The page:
The mother of a young Cape Breton woman found dead two years ago is shocked by news the man accused of murdering her daughter was stabbed multiple times in a Dartmouth jail.
Thomas Ted Barrett, an inmate at the Central Nova Scotia Correctional Facility, was taken to hospital with life-threatening injuries after being attacked Saturday evening. His condition has since stabilized.
Barrett was charged last year with two counts of second-degree murder in the deaths of Laura Jessome, 21, and Brett Elizabeth MacKinnon, 21.
"I feel no sympathy for him, but no, I don’t want him dead," Laura Jessome’s mother, Edna, tells CBC News.
"I want my day in court with him. I want him to know, face to face, how we feel, how we live now for the rest of our lives."
Laura Jessome’s body was discovered in a hockey bag floating on the Mira River, near Marion Bridge, Cape Breton, in May 2012. MacKinnon's body was found in a wooded area near Glace Bay in November 2008.
Barrett is scheduled to go on trial in November. Edna Jessome said she worries his injuries will force a delay.
"Now I’m scared everything is just going to be put off again," she said. "It’s hard to try and live this way, month after month waiting to go to a new court hearing, to find out no, it’s rescheduled, it’s rescheduled."
Five inmates at the Central Nova Scotia Correctional Facility face attempted murder, aggravated assault and possession of a dangerous weapon charges related to Barrett’s stabbing. Investigators have not found the weapon.
Barrett's time behind bars since he was charged with the murders in February 2013 hasn't been peaceful. He was involved in another incident last year and was supposed to appear in Dartmouth provincial court Monday on assault and assault with a weapon charges.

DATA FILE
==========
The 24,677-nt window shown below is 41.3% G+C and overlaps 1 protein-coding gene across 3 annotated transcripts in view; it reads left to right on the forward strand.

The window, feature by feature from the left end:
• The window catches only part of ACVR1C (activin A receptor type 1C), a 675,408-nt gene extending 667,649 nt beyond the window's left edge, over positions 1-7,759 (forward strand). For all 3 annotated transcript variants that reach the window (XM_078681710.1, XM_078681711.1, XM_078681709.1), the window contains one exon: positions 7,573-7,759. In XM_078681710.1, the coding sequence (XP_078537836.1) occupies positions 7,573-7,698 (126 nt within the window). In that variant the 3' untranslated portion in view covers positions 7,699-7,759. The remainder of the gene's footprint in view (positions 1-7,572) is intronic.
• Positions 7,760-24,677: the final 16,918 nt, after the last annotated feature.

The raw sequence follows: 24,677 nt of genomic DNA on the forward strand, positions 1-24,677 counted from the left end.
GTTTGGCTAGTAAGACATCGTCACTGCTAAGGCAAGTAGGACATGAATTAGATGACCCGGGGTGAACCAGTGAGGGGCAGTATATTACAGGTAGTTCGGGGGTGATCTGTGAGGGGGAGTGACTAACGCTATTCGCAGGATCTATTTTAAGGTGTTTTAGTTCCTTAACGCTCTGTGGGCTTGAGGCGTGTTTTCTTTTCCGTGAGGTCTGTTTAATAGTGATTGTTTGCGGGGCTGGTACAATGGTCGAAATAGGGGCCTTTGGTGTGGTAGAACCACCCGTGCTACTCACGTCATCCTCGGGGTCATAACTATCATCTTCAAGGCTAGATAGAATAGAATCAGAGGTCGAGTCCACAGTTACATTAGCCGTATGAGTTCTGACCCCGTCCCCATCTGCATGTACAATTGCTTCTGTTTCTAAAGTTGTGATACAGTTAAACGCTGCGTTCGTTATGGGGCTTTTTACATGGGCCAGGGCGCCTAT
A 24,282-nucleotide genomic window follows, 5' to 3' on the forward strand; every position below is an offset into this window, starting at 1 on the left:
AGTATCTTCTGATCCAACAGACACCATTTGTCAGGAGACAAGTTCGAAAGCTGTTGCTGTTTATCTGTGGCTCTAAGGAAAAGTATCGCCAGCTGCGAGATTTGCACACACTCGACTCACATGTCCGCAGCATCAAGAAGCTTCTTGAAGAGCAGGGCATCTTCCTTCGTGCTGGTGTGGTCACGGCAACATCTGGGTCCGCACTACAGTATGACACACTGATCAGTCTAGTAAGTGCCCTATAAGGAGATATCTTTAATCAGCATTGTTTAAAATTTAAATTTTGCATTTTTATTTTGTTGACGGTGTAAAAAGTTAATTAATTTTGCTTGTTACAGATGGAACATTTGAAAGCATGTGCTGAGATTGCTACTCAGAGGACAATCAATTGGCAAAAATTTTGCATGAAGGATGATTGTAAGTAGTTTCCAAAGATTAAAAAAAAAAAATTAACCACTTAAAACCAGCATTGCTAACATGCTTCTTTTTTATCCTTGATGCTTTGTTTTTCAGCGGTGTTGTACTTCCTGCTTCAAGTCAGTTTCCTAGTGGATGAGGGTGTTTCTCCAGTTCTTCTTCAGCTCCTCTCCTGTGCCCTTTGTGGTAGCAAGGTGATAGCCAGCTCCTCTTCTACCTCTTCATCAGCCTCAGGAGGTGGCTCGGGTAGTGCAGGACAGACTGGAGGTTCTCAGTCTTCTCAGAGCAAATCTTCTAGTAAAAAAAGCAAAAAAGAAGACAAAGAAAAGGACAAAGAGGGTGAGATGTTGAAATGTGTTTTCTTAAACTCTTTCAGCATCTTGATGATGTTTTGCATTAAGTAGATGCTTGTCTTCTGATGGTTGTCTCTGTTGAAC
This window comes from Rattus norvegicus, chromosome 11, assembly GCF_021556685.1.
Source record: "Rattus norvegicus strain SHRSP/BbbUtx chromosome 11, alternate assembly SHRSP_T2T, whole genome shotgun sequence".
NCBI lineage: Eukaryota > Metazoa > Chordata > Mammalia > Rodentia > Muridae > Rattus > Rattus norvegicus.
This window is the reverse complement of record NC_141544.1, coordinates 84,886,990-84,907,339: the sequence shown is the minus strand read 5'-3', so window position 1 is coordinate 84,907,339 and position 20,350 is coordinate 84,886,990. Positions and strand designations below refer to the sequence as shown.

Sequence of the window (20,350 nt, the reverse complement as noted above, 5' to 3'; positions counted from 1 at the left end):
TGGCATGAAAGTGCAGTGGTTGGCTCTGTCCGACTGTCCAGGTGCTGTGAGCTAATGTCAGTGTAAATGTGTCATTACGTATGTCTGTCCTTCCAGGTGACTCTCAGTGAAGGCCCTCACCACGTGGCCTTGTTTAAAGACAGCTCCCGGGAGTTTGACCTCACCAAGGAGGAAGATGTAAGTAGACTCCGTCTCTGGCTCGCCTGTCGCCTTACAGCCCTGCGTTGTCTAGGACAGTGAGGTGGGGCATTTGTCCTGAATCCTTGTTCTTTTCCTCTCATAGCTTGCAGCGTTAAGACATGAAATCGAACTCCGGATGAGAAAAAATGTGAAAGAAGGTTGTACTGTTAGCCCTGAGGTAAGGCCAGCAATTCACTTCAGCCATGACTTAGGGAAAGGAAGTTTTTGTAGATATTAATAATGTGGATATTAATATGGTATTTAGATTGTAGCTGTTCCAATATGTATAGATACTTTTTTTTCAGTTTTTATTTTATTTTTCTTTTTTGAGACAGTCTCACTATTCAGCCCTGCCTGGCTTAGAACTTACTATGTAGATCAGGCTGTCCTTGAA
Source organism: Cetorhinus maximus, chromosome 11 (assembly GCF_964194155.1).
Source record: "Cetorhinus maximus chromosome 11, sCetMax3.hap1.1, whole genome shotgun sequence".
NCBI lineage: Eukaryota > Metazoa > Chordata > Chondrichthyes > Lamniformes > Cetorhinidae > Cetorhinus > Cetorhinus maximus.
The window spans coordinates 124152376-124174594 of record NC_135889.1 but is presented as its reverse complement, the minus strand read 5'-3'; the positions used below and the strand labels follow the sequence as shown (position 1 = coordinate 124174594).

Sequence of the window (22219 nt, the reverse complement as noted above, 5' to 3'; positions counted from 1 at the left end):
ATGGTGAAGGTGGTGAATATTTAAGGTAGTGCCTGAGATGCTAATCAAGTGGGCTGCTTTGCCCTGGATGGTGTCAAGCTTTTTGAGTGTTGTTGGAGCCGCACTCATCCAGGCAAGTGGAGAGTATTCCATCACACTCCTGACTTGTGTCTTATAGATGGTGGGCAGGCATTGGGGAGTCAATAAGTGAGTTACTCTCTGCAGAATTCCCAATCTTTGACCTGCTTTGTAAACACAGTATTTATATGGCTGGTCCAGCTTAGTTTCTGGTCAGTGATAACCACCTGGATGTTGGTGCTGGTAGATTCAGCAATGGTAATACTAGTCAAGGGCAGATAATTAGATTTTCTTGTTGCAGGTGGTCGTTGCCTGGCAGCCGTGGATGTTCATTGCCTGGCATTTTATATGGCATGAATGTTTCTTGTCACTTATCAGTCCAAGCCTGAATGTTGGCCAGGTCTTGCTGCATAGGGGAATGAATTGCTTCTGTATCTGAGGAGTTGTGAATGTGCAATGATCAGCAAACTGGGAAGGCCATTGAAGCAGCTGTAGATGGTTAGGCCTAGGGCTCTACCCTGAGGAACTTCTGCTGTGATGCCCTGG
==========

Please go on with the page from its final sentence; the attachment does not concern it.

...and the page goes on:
There were 154 assaults last year at the Dartmouth jail, according to the Department of Justice, a slight increase from the year prior.
Staff with the department will be looking at surveillance video and speaking with witnesses to piece together exactly what led up to the attack on Barrett.
"They'll look at the circumstances and the events leading up to the occurrence," said Bill Smith, the executive director of correctional services. "They'll look at what occurred, and then they'll, of course, look at what the follow-up was to make sure we did our jobs properly."
The union that represents correctional workers has raised concerns about staffing levels at the jail. The Nova Scotia Government and General Employees Union says it is working with management, but remains worried about the violence.
The justice department is refusing to say how many guards were on duty when Barrett was attacked, citing security reasons, but Justice Minister Lena Metlege Diab says there were enough.
"We are continually working with staff, so at the moment I have no indication to believe that is a concern," she said.